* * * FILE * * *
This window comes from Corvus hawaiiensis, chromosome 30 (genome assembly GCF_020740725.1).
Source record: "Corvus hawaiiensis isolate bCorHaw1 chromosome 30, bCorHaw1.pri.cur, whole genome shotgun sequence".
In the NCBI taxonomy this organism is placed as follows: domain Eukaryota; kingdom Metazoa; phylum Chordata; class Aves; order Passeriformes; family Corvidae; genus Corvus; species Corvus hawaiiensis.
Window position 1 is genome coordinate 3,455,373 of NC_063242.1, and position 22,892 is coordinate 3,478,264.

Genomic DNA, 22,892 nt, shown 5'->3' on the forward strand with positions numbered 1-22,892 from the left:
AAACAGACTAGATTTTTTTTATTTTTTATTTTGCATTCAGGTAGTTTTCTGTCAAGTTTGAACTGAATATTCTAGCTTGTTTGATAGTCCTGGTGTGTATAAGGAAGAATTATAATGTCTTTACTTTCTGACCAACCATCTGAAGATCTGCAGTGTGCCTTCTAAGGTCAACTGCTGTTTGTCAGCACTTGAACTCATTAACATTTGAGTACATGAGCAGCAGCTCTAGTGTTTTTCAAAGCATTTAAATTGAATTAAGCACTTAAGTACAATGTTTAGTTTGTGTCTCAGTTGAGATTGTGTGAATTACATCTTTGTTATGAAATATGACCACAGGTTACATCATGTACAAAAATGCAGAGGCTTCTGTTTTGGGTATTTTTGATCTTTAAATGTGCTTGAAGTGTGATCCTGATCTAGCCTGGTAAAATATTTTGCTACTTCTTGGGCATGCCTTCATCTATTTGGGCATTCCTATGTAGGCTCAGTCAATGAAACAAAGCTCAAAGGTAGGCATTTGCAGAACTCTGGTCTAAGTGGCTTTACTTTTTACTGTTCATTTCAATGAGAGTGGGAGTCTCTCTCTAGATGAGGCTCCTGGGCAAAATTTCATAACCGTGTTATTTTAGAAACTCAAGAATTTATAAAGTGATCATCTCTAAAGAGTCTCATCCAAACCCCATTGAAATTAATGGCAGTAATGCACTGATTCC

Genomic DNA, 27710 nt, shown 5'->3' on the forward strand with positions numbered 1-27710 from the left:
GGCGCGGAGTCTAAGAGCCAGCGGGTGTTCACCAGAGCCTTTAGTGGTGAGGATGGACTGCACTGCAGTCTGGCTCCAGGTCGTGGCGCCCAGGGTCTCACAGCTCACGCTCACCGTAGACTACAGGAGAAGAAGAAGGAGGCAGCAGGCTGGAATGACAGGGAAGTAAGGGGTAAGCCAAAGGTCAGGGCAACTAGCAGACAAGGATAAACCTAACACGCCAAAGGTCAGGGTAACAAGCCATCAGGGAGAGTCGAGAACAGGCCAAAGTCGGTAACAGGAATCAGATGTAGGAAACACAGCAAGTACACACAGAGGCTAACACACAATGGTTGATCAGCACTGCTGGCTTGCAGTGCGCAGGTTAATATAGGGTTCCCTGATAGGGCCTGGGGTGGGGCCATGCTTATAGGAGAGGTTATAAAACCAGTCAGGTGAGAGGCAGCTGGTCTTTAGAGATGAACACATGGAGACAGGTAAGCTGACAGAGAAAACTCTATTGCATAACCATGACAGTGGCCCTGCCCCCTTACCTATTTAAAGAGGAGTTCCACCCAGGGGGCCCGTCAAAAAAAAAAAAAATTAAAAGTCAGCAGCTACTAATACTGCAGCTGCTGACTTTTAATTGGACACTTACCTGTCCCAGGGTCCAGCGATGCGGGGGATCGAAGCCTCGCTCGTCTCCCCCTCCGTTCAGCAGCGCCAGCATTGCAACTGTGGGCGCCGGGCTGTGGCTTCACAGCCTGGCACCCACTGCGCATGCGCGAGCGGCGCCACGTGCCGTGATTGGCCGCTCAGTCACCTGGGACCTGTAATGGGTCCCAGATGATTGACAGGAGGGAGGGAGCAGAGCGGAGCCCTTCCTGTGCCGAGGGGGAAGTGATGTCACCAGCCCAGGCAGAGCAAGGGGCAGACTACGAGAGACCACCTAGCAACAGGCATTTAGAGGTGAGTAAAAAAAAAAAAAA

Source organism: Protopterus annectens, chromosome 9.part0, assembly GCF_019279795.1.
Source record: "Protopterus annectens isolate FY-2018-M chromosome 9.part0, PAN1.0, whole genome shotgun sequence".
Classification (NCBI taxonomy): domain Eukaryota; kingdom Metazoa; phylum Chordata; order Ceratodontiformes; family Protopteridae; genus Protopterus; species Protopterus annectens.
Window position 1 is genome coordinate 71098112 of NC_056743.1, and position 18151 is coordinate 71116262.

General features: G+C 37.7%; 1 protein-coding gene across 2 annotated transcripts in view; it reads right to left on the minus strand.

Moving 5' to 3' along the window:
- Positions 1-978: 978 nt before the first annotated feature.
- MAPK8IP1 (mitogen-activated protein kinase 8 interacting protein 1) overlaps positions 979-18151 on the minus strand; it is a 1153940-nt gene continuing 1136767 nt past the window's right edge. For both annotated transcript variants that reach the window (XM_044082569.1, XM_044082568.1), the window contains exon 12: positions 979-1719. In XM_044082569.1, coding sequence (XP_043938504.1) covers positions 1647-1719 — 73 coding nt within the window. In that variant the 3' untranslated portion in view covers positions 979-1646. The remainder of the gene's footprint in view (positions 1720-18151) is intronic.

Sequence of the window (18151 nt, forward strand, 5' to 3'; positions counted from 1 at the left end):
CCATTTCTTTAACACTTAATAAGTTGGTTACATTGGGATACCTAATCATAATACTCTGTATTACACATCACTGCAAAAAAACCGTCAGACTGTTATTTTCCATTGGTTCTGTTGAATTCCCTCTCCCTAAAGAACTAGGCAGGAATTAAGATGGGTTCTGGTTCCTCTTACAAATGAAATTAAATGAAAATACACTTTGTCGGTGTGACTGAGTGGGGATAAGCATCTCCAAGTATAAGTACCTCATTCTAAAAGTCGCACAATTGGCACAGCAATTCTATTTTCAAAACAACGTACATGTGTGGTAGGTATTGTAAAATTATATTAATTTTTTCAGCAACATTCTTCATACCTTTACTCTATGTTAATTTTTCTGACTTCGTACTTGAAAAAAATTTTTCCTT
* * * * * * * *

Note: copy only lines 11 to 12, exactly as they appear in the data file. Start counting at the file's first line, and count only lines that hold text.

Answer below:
Classification (NCBI taxonomy): domain Eukaryota; kingdom Metazoa; phylum Chordata; order Ceratodontiformes; family Protopteridae; genus Protopterus; species Protopterus annectens.
Window position 1 is genome coordinate 71098112 of NC_056743.1, and position 18151 is coordinate 71116262.